Challenging this nascent, though potentially very dangerous force in global affairs will mean electing leaders committed to the defence and expansion of democracy. But it will also mean building new coalitions and even formal alliances between progressive forces and democratic constituencies across borders and continents. Both will entail a more independent style of foreign policy than Canada has typically practiced. Canadian governments, particularly of late, have been far too hesitant to substantively criticize authoritarian behaviour abroad, especially when the perpetrators are official allies (decrying specific human rights abuses while at the same time helping to enable the same regime through weapons sales simply doesn’t cut it). Condemning such behaviour and refusing to participate in anti-democratic conduct like the overthrow of elected governments the US State Department dislikes will be a minimum requirement of any reinvigorated left foreign policy.

But working within the official boundaries of national politics — whether state structures or federal elections — can of course only take us so far. Indeed, the challenges of the twenty-first century are too great to be left to imperfect and perpetually constrained political actors. While the left in power should certainly use every tool at its disposal to promote democracy and safeguard human rights, global peace and equality will never be achieved without the emergence of new solidarity movements working outside the parochial frameworks of the nation-state. If our ends are to be international in scope, the means by which we pursue them must necessarily be as well.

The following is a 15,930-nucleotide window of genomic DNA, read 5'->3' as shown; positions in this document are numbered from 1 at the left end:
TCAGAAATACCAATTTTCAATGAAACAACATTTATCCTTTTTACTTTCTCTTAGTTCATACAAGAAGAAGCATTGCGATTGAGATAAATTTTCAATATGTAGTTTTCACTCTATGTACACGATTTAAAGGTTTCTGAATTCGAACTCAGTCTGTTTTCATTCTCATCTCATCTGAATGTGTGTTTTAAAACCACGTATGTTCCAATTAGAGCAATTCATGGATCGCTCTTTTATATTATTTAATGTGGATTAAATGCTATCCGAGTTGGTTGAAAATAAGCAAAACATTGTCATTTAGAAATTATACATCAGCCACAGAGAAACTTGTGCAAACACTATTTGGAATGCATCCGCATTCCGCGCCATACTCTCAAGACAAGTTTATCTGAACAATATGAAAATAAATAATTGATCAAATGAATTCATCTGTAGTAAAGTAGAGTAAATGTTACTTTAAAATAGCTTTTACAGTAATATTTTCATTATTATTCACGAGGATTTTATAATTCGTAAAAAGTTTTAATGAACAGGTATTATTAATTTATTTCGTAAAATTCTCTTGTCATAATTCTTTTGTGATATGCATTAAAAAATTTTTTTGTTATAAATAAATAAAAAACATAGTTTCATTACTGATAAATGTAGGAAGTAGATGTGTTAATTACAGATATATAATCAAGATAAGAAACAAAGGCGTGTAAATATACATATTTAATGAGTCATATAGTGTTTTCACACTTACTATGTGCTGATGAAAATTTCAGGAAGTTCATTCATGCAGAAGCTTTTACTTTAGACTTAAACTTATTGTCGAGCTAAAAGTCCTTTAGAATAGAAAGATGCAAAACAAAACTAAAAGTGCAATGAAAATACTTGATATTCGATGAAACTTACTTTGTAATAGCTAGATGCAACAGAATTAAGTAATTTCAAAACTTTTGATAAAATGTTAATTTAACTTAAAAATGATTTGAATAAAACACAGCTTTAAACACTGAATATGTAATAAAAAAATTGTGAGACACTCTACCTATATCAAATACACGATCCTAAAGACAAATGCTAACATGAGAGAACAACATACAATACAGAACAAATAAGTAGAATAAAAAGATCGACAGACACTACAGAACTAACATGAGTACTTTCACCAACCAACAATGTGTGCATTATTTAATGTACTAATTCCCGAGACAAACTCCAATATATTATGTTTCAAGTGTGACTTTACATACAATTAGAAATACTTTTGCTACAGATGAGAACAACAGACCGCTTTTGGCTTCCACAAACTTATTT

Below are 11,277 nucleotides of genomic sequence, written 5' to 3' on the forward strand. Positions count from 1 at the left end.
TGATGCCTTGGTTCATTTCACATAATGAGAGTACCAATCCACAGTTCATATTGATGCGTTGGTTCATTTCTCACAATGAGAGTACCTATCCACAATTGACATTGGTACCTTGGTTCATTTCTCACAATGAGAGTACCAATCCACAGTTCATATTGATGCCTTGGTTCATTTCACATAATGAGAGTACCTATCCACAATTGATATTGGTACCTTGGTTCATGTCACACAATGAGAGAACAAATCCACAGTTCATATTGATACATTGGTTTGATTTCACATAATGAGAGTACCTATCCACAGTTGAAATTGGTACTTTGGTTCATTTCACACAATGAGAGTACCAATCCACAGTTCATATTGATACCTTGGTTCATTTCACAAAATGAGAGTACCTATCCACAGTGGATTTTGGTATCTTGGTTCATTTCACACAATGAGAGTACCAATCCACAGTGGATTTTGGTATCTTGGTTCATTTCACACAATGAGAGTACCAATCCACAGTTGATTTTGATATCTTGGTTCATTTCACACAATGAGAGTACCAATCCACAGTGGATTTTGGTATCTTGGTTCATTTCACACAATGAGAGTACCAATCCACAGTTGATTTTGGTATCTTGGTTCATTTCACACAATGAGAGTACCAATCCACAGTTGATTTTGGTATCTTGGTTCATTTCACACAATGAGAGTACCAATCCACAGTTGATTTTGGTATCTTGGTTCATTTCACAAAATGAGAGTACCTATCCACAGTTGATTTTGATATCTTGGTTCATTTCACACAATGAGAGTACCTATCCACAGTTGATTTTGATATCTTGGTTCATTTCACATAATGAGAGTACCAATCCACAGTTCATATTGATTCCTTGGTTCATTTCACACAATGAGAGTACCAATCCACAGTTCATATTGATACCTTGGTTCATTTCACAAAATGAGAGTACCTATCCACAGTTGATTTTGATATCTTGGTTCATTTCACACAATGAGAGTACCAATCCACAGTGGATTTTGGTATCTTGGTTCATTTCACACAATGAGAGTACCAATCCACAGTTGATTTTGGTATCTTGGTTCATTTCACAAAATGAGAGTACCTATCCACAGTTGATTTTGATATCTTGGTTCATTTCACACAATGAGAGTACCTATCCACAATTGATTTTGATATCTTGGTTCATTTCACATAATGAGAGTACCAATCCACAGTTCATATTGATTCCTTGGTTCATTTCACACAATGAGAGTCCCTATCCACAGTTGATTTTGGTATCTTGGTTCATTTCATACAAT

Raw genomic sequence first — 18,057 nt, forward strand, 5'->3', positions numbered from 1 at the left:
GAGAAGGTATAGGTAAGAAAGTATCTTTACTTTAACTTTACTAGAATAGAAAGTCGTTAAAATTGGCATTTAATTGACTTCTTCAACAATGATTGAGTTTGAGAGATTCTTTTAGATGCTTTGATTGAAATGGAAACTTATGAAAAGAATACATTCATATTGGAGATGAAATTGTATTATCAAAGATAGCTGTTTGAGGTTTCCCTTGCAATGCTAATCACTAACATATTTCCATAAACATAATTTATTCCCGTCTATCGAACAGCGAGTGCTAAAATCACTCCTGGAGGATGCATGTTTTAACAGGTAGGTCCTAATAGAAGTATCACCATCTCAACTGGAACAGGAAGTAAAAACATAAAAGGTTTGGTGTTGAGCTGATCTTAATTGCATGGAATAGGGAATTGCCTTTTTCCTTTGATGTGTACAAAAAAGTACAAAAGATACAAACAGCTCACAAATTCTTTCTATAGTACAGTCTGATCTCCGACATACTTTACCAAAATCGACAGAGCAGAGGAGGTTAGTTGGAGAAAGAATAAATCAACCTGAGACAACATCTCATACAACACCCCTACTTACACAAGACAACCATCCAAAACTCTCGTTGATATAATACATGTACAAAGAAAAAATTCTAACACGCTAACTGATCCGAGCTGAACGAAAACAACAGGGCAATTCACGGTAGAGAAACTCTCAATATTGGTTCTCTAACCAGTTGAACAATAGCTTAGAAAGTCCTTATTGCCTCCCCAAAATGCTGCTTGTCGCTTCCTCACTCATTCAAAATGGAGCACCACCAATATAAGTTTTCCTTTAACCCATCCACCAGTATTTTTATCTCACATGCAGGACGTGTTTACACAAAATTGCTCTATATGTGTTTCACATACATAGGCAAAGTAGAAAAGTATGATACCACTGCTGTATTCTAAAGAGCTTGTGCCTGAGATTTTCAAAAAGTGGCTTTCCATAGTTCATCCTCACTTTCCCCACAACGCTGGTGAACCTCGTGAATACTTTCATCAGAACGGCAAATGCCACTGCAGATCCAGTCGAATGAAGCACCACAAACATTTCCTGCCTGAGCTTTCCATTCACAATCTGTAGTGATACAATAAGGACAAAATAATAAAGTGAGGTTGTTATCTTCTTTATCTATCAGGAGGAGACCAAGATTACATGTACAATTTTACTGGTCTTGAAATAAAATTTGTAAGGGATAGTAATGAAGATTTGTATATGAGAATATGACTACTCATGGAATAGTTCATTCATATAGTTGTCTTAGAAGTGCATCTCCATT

This century offers two radically different possibilities: a future of exclusion and scarcity in which the many are exploited by the few, or one of sustainable abundance, collective prosperity and global equality. The left’s task above all else is to realize the second and fight tooth and nail against the first, ultimately transforming an unequal world, in the words of Sweden’s late prime minister Olof Palme, quoting poet Ragnar Thoursie, into “an open city without fortifications...its light shining up against the loneliness of space.”